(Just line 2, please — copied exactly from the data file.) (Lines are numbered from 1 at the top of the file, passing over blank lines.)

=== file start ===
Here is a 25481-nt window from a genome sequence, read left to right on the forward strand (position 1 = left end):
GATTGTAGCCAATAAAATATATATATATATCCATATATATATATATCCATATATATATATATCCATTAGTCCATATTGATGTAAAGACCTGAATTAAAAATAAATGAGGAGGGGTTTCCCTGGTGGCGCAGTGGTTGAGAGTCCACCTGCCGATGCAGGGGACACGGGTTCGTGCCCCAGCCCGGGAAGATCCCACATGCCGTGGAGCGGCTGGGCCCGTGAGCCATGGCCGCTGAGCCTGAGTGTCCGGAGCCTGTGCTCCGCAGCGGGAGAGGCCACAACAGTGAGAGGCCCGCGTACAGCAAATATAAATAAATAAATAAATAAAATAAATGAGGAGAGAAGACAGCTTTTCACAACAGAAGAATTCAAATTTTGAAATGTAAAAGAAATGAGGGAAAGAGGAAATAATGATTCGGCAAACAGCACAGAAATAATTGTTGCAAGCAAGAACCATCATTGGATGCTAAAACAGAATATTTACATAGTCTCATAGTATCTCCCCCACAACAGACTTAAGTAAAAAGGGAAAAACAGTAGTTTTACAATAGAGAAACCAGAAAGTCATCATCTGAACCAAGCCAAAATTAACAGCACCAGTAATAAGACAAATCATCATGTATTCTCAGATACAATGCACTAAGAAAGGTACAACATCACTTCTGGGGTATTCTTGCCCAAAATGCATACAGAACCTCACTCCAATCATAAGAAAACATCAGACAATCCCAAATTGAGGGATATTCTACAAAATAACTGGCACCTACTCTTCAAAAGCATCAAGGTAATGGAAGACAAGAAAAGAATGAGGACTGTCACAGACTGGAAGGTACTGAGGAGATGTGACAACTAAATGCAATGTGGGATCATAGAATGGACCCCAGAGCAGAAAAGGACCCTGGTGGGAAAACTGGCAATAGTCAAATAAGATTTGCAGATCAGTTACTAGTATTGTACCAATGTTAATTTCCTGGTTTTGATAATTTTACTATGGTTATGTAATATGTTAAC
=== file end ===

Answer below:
GATTGTAGCCAATAAAATATATATATATATCCATATATATATATATCCATATATATATATATCCATTAGTCCATATTGATGTAAAGACCTGAATTAAAAATAAATGAGGAGGGGTTTCCCTGGTGGCGCAGTGGTTGAGAGTCCACCTGCCGATGCAGGGGACACGGGTTCGTGCCCCAGCCCGGGAAGATCCCACATGCCGTGGAGCGGCTGGGCCCGTGAGCCATGGCCGCTGAGCCTGAGTGTCCGGAGCCTGTGCTCCGCAGCGGGAGAGGCCACAACAGTGAGAGGCCCGCGTACAGCAAATATAAATAAATAAATAAATAAAATAAATGAGGAGAGAAGACAGCTTTTCACAACAGAAGAATTCAAATTTTGAAATGTAAAAGAAATGAGGGAAAGAGGAAATAATGATTCGGCAAACAGCACAGAAATAATTGTTGCAAGCAAGAACCATCATTGGATGCTAAAACAGAATATTTACATAGTCTCATAGTATCTCCCCCACAACAGACTTAAGTAAAAAGGGAAAAACAGTAGTTTTACAATAGAGAAACCAGAAAGTCATCATCTGAACCAAGCCAAAATTAACAGCACCAGTAATAAGACAAATCATCATGTATTCTCAGATACAATGCACTAAGAAAGGTACAACATCACTTCTGGGGTATTCTTGCCCAAAATGCATACAGAACCTCACTCCAATCATAAGAAAACATCAGACAATCCCAAATTGAGGGATATTCTACAAAATAACTGGCACCTACTCTTCAAAAGCATCAAGGTAATGGAAGACAAGAAAAGAATGAGGACTGTCACAGACTGGAAGGTACTGAGGAGATGTGACAACTAAATGCAATGTGGGATCATAGAATGGACCCCAGAGCAGAAAAGGACCCTGGTGGGAAAACTGGCAATAGTCAAATAAGATTTGCAGATCAGTTACTAGTATTGTACCAATGTTAATTTCCTGGTTTTGATAATTTTACTATGGTTATGTAATATGTTAAC